Saturday, November 29, 2014

Back In The Resource Trap


Falling oil prices are puncturing Stephen Harper's dream of transforming Canada into an energy superpower. Tom Walkom writes:

For this government, Alberta’s oilsands were the key to Canada’s economic future.

Alberta heavy oil would be sold to the world at premium prices. Spin-offs would provide jobs for Canadians across the country.

It was a coherent vision. But it rested on one thin reed: an oil price high enough to cover the cost of extracting bitumen from the tarsands.

Now, with oil prices expected to remain low for the indefinite future, the entire project looks increasingly iffy.

A couple of things have happened that Stephen Harper didn't -- or wouldn't -- foresee:

The reasons for the oil price collapse are varied. China’s energy-reliant economy is slowing down. New shale oil production from the U.S. is creating a glut. The cartel known as the Organization of the Petroleum Exporting Countries has been unwilling or unable to enforce high prices.

Anyone with a knowledge of history knows that this is an old problem for Canada. Harold Innes called it the "resource trap. And, for most of the twentieth century, Canada's politicians tried to avoid it:

Sensible countries try to lessen their dependence on volatile commodities. Canada, whose economy has been dominated by resource exports since the 16th century, spent much effort over the years trying to do break free from this dependence — usually by encouraging secondary manufacturing. The aim was to diversify the economy so that offsetting forces were created.

A fall in oil prices, for instance, might hurt Alberta’s petroleum sector. But the consequent cheap energy would aid Ontario manufacturers and the country could keep on an even keel.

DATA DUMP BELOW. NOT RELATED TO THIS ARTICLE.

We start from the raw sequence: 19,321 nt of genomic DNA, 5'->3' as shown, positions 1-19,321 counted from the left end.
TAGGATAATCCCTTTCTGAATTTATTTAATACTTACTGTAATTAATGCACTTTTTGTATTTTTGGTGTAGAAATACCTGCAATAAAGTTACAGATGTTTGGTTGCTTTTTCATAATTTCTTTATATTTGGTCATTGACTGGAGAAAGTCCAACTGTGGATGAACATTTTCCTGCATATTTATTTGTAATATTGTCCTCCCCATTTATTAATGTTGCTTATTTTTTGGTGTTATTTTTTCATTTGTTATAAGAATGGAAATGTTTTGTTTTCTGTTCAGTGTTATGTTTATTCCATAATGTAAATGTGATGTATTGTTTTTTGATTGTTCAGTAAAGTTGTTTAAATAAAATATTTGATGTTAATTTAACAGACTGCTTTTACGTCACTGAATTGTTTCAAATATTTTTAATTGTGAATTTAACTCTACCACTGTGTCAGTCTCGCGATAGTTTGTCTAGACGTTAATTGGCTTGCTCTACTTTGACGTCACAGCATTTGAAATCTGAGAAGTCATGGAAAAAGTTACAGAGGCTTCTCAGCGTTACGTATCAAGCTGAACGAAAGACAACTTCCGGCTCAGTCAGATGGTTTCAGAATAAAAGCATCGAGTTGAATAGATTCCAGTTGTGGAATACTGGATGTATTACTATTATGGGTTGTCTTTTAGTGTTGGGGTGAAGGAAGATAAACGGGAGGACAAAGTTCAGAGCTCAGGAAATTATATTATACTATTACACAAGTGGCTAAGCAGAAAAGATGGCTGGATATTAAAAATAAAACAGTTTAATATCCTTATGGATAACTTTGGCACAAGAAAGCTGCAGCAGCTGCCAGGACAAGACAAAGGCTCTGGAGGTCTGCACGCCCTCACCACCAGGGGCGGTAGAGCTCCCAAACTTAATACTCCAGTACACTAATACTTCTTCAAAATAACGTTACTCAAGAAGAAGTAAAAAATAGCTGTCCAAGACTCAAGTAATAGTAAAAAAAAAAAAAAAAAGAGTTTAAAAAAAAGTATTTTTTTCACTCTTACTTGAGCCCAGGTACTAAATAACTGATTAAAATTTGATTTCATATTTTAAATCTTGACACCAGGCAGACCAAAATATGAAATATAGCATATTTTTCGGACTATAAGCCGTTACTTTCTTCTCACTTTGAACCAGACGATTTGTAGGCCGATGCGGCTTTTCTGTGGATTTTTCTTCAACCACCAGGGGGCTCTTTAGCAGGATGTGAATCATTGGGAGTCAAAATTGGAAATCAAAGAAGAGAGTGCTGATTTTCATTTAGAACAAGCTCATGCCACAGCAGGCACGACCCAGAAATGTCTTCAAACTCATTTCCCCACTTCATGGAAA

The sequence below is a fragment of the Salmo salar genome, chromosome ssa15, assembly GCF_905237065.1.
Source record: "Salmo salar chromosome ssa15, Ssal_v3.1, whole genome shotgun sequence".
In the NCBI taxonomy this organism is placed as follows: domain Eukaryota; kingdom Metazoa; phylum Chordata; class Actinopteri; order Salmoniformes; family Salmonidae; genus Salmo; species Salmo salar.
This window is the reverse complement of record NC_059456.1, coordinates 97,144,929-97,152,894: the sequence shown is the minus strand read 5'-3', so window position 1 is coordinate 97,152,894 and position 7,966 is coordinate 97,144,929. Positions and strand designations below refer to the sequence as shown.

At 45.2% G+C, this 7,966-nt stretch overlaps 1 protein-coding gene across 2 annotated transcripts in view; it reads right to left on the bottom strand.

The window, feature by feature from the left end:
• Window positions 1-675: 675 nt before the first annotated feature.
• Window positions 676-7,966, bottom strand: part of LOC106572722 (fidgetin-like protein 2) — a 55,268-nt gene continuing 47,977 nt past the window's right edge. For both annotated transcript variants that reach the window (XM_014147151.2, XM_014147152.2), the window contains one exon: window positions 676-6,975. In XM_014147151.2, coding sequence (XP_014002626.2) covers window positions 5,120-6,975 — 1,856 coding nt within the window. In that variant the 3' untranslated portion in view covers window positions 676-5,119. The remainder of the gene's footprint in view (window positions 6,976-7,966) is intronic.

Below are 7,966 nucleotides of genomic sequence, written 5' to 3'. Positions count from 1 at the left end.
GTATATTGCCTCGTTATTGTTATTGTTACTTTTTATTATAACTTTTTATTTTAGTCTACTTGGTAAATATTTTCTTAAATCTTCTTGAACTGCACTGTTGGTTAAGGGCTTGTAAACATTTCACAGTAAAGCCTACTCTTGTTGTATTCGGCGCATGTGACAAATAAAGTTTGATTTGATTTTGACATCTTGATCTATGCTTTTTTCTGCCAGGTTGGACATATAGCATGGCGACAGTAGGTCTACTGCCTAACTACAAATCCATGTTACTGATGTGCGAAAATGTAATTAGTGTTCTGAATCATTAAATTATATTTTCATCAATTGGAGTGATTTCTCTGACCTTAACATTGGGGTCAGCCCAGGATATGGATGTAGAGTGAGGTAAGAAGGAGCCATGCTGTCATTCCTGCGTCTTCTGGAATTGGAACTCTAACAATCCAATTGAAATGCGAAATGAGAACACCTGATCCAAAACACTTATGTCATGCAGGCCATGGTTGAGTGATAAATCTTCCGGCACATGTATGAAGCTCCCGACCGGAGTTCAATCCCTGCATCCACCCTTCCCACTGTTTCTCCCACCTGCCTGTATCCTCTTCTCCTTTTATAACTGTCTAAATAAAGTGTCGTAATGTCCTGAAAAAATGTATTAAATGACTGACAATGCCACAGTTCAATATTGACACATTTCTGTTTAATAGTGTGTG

For years, this was the unstated theory behind what was in effect a crude form of industrial strategy. Much of the time, it more or less worked.

And, if there's one thing Harperites don't believe in, it's having an industrial strategy. Unfettered markets are the way to salvation. Except they aren't.

And, once again, we're caught in a resource trap.


Lorne said...

Just one more nail in the coffin of the self-proclaimed economist's reputation, Owen.

Owen Gray said...

John Maynard Keynes proved long ago, Lorne, that there's smart economics and stupid economics.

Anonymous said...

Silurian technologies dollar a gallon

the salamander said...

.. The smartest mail room clerk in the room ends up experimenting with a country named Canada..

Environment, Israel, Resources, Religious Freedom, Prostitution, Military Procurement, Wheat Board,
Fair Election Legislation, Domestic Spying, Values
Afghanistant, Omnibus Bills .. the list endless

But he's the so called genius.. the know it all
Smartest Man on the Planet now.. !

Anonymous said...

I recall Flaherty saying? The mine, oil, gas and the wealthy robber barons, sit on all of the money. That this stops the cash flow around the globe, which in turn causes a recession. The wealthy barons are bottomless pits of greed. They will steal your eyes and then, come back for the sockets.

Every time the wealthy robber barons line up at the trough and squeal for more money? Harper gives them another, $60bn in tax reductions. Harper steals from us to, give to the wealthiest outfits in the world.

Owen Gray said...

It's Robin Hood in reverse, Anon.

Owen Gray said...

It's all hype, salamander. And it's self generated hype. It gives the rooster the impression that the sun rises because he crows.

Owen Gray said...

Eventually, Anon, Alberta bitumen will simply be priced out of the market.

Unknown said...

Harper is like that Cyclops from Hellenic literature: only one eye and it was aimed in the wrong place and it too can get an arrow or sword through it...

So much for an energy superpower!

Owen Gray said...

Unfortunately, there is a corollary to that analogy, Mogs. It's the old adage, "In the land of the blind, the one eyed man is king."